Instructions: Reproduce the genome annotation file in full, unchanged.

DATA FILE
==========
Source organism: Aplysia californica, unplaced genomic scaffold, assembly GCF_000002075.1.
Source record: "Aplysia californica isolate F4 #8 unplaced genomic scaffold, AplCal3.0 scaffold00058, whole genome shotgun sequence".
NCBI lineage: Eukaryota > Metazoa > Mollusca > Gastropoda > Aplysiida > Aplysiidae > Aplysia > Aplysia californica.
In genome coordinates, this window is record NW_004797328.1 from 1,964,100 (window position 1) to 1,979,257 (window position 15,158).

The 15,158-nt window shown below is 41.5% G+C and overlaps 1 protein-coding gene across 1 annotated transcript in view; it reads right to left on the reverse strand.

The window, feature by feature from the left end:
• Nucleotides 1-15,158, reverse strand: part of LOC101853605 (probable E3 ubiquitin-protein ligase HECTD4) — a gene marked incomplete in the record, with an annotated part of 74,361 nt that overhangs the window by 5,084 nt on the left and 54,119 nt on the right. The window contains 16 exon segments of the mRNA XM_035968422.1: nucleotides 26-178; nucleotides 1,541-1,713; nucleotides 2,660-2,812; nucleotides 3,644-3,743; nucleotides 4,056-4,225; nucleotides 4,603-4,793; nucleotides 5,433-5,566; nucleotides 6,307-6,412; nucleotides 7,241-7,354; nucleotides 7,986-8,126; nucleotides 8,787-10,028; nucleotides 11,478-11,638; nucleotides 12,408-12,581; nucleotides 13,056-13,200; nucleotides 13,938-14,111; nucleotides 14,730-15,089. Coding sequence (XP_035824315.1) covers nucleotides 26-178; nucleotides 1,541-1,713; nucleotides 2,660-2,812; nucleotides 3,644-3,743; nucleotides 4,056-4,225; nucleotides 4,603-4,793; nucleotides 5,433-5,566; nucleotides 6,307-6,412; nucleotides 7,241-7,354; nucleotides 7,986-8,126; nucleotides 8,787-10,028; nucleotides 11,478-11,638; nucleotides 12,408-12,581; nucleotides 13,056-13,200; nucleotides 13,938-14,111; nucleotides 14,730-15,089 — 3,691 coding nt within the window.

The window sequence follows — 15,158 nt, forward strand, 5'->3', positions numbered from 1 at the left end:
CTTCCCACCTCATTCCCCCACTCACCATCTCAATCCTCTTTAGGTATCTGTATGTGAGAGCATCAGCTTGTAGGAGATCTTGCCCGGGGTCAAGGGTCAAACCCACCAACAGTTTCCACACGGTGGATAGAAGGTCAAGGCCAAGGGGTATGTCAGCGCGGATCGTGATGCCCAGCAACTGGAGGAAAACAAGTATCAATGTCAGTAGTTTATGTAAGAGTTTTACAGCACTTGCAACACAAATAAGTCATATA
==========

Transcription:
Source organism: Aplysia californica, unplaced genomic scaffold, assembly GCF_000002075.1.
Source record: "Aplysia californica isolate F4 #8 unplaced genomic scaffold, AplCal3.0 scaffold00058, whole genome shotgun sequence".
NCBI lineage: Eukaryota > Metazoa > Mollusca > Gastropoda > Aplysiida > Aplysiidae > Aplysia > Aplysia californica.
In genome coordinates, this window is record NW_004797328.1 from 1,964,100 (window position 1) to 1,979,257 (window position 15,158).

The 15,158-nt window shown below is 41.5% G+C and overlaps 1 protein-coding gene across 1 annotated transcript in view; it reads right to left on the reverse strand.

The window, feature by feature from the left end:
• Nucleotides 1-15,158, reverse strand: part of LOC101853605 (probable E3 ubiquitin-protein ligase HECTD4) — a gene marked incomplete in the record, with an annotated part of 74,361 nt that overhangs the window by 5,084 nt on the left and 54,119 nt on the right. The window contains 16 exon segments of the mRNA XM_035968422.1: nucleotides 26-178; nucleotides 1,541-1,713; nucleotides 2,660-2,812; nucleotides 3,644-3,743; nucleotides 4,056-4,225; nucleotides 4,603-4,793; nucleotides 5,433-5,566; nucleotides 6,307-6,412; nucleotides 7,241-7,354; nucleotides 7,986-8,126; nucleotides 8,787-10,028; nucleotides 11,478-11,638; nucleotides 12,408-12,581; nucleotides 13,056-13,200; nucleotides 13,938-14,111; nucleotides 14,730-15,089. Coding sequence (XP_035824315.1) covers nucleotides 26-178; nucleotides 1,541-1,713; nucleotides 2,660-2,812; nucleotides 3,644-3,743; nucleotides 4,056-4,225; nucleotides 4,603-4,793; nucleotides 5,433-5,566; nucleotides 6,307-6,412; nucleotides 7,241-7,354; nucleotides 7,986-8,126; nucleotides 8,787-10,028; nucleotides 11,478-11,638; nucleotides 12,408-12,581; nucleotides 13,056-13,200; nucleotides 13,938-14,111; nucleotides 14,730-15,089 — 3,691 coding nt within the window.

The window sequence follows — 15,158 nt, forward strand, 5'->3', positions numbered from 1 at the left end:
CTTCCCACCTCATTCCCCCACTCACCATCTCAATCCTCTTTAGGTATCTGTATGTGAGAGCATCAGCTTGTAGGAGATCTTGCCCGGGGTCAAGGGTCAAACCCACCAACAGTTTCCACACGGTGGATAGAAGGTCAAGGCCAAGGGGTATGTCAGCGCGGATCGTGATGCCCAGCAACTGGAGGAAAACAAGTATCAATGTCAGTAGTTTATGTAAGAGTTTTACAGCACTTGCAACACAAATAAGTCATATA